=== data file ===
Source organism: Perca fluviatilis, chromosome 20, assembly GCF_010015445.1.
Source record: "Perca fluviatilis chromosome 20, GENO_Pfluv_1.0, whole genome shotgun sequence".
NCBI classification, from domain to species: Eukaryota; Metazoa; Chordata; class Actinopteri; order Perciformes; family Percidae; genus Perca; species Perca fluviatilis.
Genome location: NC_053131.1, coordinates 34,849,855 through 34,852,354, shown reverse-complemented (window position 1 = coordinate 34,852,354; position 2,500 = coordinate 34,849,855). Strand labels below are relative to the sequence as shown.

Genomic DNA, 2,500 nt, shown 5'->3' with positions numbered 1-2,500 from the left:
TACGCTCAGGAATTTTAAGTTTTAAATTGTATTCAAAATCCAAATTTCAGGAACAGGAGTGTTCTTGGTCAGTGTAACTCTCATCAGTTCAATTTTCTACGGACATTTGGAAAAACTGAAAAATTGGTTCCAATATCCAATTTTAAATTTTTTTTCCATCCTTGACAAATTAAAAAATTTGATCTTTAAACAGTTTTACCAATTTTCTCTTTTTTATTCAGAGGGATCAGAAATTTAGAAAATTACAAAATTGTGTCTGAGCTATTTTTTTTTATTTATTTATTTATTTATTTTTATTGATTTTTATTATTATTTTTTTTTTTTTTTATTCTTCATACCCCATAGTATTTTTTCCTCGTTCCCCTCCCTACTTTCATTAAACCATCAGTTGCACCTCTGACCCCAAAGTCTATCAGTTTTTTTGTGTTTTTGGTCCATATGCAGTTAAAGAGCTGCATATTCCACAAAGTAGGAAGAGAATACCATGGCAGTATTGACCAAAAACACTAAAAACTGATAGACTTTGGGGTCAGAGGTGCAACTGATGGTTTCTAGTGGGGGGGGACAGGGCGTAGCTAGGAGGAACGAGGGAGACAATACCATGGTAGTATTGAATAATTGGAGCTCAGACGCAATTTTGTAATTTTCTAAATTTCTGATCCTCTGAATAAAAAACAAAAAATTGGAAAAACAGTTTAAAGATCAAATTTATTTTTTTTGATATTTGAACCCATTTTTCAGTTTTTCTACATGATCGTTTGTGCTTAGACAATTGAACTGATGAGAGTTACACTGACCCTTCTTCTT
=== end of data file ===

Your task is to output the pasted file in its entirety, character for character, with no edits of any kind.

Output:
Source organism: Perca fluviatilis, chromosome 20, assembly GCF_010015445.1.
Source record: "Perca fluviatilis chromosome 20, GENO_Pfluv_1.0, whole genome shotgun sequence".
NCBI classification, from domain to species: Eukaryota; Metazoa; Chordata; class Actinopteri; order Perciformes; family Percidae; genus Perca; species Perca fluviatilis.
Genome location: NC_053131.1, coordinates 34,849,855 through 34,852,354, shown reverse-complemented (window position 1 = coordinate 34,852,354; position 2,500 = coordinate 34,849,855). Strand labels below are relative to the sequence as shown.

Genomic DNA, 2,500 nt, shown 5'->3' with positions numbered 1-2,500 from the left:
TACGCTCAGGAATTTTAAGTTTTAAATTGTATTCAAAATCCAAATTTCAGGAACAGGAGTGTTCTTGGTCAGTGTAACTCTCATCAGTTCAATTTTCTACGGACATTTGGAAAAACTGAAAAATTGGTTCCAATATCCAATTTTAAATTTTTTTTCCATCCTTGACAAATTAAAAAATTTGATCTTTAAACAGTTTTACCAATTTTCTCTTTTTTATTCAGAGGGATCAGAAATTTAGAAAATTACAAAATTGTGTCTGAGCTATTTTTTTTTATTTATTTATTTATTTATTTTTATTGATTTTTATTATTATTTTTTTTTTTTTTTATTCTTCATACCCCATAGTATTTTTTCCTCGTTCCCCTCCCTACTTTCATTAAACCATCAGTTGCACCTCTGACCCCAAAGTCTATCAGTTTTTTTGTGTTTTTGGTCCATATGCAGTTAAAGAGCTGCATATTCCACAAAGTAGGAAGAGAATACCATGGCAGTATTGACCAAAAACACTAAAAACTGATAGACTTTGGGGTCAGAGGTGCAACTGATGGTTTCTAGTGGGGGGGGACAGGGCGTAGCTAGGAGGAACGAGGGAGACAATACCATGGTAGTATTGAATAATTGGAGCTCAGACGCAATTTTGTAATTTTCTAAATTTCTGATCCTCTGAATAAAAAACAAAAAATTGGAAAAACAGTTTAAAGATCAAATTTATTTTTTTTGATATTTGAACCCATTTTTCAGTTTTTCTACATGATCGTTTGTGCTTAGACAATTGAACTGATGAGAGTTACACTGACCCTTCTTCTT